Train a machine learning model to classify images.
- Create ML
- Create MLUI
An image classifier is a machine learning model that’s been trained to recognize images. When you give it an image, it responds with a label for that image.
You train an image classifier by showing it lots of examples of images you’ve already labeled. For example, you can train an image classifier to recognize safari animals by showing it a variety of photos of elephants, giraffes, lions, and so on.
Prepare Your Data
Start by preparing the data that you’ll use to train and evaluate the classifier. Create a training data set from about 80% of the images you have for each label. Create a testing data set from the remaining images. Make sure that any given image appears in only one of these two sets.
Next, organize your data on disk to be compatible with one of the
MLImage types. One way to do that is to create a folder called
Training Data, and another called
Testing Data. In each folder, create subfolders using your labels as names. Then sort the images into the appropriate subfolders for each data set.
The exact label strings aren’t important, as long as they make sense to you. For example, you might use the label
Cheetah for all the images of cheetahs. You don’t have to name the image files in any particular way or add metadata to them. You only need to put them into the folder with the right label.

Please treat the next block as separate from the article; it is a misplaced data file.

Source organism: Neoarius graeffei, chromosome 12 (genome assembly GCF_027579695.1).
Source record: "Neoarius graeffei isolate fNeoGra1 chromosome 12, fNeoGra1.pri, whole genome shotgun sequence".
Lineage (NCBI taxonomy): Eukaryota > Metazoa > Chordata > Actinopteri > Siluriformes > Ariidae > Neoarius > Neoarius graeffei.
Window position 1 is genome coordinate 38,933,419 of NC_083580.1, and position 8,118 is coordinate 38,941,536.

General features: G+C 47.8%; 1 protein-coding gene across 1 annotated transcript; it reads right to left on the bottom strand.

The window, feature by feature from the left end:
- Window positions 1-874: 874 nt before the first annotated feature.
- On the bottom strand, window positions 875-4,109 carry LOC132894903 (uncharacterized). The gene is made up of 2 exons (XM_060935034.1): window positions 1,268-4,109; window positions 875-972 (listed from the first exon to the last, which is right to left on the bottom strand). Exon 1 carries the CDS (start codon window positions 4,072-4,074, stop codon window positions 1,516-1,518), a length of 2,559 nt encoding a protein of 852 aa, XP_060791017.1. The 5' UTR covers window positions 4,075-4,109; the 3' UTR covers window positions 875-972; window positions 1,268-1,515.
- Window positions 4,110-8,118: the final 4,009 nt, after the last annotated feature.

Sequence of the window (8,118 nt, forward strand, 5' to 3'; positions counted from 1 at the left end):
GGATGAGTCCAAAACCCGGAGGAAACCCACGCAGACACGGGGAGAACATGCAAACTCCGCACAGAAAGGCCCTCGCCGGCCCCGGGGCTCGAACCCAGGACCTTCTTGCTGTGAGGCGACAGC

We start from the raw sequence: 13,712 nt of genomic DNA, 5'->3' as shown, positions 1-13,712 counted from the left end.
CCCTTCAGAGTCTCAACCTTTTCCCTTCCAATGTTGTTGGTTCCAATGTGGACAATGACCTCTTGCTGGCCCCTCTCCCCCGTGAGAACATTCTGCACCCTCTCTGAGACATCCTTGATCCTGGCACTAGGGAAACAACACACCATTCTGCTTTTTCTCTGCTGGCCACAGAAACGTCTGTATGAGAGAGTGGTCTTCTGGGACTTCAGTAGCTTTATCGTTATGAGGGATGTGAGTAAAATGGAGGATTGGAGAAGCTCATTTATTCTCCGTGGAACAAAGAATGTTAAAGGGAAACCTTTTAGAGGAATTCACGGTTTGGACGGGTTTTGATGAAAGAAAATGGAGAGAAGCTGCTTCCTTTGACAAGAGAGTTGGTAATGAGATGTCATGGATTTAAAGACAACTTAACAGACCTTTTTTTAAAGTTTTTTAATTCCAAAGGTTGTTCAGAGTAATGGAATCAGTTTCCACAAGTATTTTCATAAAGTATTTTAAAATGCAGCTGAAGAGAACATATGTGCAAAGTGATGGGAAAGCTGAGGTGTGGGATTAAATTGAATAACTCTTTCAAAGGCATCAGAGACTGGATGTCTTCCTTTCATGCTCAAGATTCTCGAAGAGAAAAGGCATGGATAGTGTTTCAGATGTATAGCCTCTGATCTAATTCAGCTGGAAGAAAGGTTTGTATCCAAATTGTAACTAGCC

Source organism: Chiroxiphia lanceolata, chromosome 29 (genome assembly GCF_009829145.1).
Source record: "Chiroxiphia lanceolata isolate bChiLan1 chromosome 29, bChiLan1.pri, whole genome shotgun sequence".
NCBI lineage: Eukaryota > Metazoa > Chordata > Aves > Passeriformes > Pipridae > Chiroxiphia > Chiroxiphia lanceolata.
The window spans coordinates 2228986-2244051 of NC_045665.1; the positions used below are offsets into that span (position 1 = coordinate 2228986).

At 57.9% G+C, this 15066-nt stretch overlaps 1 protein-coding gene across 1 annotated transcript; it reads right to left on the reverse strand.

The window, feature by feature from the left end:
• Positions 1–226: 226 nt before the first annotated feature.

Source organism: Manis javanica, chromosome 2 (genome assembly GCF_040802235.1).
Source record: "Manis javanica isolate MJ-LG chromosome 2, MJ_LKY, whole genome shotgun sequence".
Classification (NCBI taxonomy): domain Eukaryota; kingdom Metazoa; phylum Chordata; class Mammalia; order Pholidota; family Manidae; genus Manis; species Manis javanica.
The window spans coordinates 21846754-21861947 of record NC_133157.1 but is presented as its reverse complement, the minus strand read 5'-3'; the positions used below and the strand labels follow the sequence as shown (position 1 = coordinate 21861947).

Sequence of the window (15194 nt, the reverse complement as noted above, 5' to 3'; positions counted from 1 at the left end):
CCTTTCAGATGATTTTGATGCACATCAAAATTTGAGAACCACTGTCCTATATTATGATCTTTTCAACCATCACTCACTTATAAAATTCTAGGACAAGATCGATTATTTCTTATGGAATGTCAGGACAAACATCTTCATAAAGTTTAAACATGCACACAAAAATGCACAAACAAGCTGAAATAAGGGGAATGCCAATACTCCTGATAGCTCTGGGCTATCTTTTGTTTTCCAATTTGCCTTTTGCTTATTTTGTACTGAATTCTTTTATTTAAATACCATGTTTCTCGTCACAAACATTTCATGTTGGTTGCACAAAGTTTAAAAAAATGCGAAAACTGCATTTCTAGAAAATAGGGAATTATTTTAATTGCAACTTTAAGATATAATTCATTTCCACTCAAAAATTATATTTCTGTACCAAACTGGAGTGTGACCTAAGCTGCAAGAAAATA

Use at least 10 images per label for the training set, but more is always better. Also, balance the number of images for each label. For example, don’t use 10 images for
Cheetah and 1000 images for
The images can be in any format whose uniform type identifer conforms to
public. This includes common formats like JPEG and PNG. The images don’t have to be the same size as each other, nor do they have to be any particular size, although it’s best to use images that are at least 299x299 pixels. If possible, train with images collected in a way that’s similar to how images will be collected for prediction.
Provide images with variety. For example, use images that show animals from many different angles and in different lighting conditions. A classifier trained on nearly identical images for a given label tends to have poorer performance than one trained on a more diverse image set.
Show an Image Classifier Builder in a Playground
With your data ready, make a new Xcode playground with a macOS target. Use the playground to create an
MLImage instance and show it in the live view:
Show the assistant editor in Xcode, and then run the playground. When you do this, the live view presents an image classifier:
Train the Image Classifier
Training Data folder from Finder onto the indicated location in the live view. When you do this, the training process starts and the image classifier shows its progress:
As a part of the training process, the image classifier automatically splits your training data into a training set and a validation set. These both affect training, but in different ways. Because the split is done randomly, you might get a different result each time you train the model.